Our grantmaking committee and all-family board engaged in some wonderfully deep conversations about our intentions. Since we have such a small budget (~ $150,000), we want to direct every dollar for maximum impact. We agreed on some core objectives:

  • We find very small startups where our small grants can make a huge difference
  • We seek leaders with strong integrity and flexibility—because no matter the program or product, it takes great people to get to the goal
  • We leverage our research (online), referrals (from colleagues), and relationships (through travel and writing)
  • We do all the work: finding, vetting, and then funding
  • We give unrestricted grants
  • We require minimal reporting—a five-part questionnaire that reveals fund dispersal and lessons learned
  • We ask what more we can do for you
  • We ask how we can improve as your partner

We do not accept proposals for grants. We’d rather spend our time discovering organizations that match our mission and specifications, while they spend their time doing their specialized work.

 New Program Components

First, we articulated our core values:

  1. The onus belongs on us to research the fields of education and enterprise in poverty alleviation and find possible grantee partners.
  2. We want to help smaller organizations to reach the scale and impact that fosters long-term change.

Next, we decided that all our mission-aligned grantmaking will focus on organizations whose primary work is outside of the United States, for two reasons:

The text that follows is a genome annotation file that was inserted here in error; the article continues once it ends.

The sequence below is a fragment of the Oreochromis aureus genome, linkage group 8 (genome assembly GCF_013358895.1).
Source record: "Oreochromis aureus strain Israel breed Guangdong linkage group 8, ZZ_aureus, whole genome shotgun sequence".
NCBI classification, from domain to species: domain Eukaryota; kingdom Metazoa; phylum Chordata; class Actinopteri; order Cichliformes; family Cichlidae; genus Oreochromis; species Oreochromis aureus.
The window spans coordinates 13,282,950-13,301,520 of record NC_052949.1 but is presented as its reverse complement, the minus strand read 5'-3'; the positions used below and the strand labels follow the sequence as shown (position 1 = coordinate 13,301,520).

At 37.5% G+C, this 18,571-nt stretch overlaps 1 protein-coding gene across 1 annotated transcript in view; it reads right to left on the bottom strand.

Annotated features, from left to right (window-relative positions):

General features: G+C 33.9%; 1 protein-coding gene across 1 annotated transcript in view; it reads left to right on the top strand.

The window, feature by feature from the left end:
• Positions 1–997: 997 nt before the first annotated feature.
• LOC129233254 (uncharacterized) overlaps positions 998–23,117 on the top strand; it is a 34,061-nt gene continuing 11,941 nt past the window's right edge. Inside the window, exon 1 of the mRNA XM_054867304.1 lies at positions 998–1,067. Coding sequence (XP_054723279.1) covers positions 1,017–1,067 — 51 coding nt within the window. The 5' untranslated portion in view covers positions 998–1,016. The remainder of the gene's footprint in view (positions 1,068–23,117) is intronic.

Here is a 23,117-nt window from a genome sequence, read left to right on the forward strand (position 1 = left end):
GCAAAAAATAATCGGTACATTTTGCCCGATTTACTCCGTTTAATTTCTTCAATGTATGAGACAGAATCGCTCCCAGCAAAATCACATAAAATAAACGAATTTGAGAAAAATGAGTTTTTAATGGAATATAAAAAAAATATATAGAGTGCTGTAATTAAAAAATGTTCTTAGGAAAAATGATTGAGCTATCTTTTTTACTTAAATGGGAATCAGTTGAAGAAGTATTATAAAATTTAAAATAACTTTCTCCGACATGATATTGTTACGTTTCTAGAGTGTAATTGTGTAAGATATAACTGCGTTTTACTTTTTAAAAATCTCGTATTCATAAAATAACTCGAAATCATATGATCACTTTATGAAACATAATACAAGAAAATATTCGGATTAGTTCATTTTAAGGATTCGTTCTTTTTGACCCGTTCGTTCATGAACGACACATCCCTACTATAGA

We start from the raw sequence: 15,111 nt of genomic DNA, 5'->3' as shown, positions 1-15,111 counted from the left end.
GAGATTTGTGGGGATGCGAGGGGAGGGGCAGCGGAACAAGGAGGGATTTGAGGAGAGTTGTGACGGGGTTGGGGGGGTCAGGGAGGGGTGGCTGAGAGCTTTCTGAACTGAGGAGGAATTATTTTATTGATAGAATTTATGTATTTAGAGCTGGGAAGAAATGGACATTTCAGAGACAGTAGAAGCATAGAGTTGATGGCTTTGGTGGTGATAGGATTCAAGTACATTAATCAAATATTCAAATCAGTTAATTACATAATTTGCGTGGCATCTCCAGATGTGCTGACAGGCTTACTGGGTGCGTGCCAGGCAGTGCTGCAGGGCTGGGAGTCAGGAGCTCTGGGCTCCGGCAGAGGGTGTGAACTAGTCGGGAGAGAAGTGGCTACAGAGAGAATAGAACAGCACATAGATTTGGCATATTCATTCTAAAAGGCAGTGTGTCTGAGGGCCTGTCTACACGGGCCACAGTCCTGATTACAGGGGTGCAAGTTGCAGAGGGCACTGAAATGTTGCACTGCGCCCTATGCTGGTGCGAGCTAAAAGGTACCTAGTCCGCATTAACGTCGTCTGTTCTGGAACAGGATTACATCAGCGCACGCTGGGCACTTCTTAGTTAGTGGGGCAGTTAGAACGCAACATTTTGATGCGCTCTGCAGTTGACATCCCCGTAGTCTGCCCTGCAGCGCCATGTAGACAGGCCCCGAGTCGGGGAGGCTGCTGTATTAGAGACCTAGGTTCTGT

1. Given SFF’s relatively small grantmaking budget, funding international programs will allow each dollar to go farther than it would in the U.S, enabling SFF to have greater impact with its limited resources.
  2. SFF allows three types of discretionary grants, many of which are directed to organizations working across the U.S.: Local2Global, in which Skees family members volunteer in their local communities to earn grant dollars; Family grants, in which nuclear Skees families collaborate to direct an on-mission annual grant; and Board grants, in which Board members direct small grants to projects beyond our consensus grantee list. These flexible grants enable SFF to continue funding work in the U.S. that family members are connected to and passionate about.

Finally, we outlined the core elements of our new grantmaking program:

  • No application process
  • We find, research, and vet
  • Our grants are 100% unrestricted
  • We give multiyear grants for organizations on the grow
  • We require minimal reporting and offer maximum supporting

Four Grant Types: Seed, Catalyst, Storytelling, and Partner

Seed Grants: Seed Grants are single-year grants of $5,000 to organizations in their “startup” phase, with an annual budget of $250,000 or less. By focusing eligibility on organizations with small budgets, these grants can have a significant effect on the selected organizations. Seed Grants enable SFF to support and work with social entrepreneurs building early-stage ventures.

Catalyst Grants: Catalyst Grants are $40,000 grants, administered over three years, for organizations that have demonstrated some success with their models and are ready to work at a broader level by scaling or deepening their programs. These organizations have seen progress but not at a large scale. Catalyst Grants serve as a stimulus for organizations ready to scale, an SFF value critical to long-term change. Our Catalyst Grants focus primarily on organizations with an annual budget of less than $500,000, with some exceptions for those with budgets of up to $1 million. The multi-year commitment gives promising organizations a reliable income source and our advocacy while they develop other revenue sources for future growth. While unrestricted, we recommend that grantees use some of the funds to build internal capacity.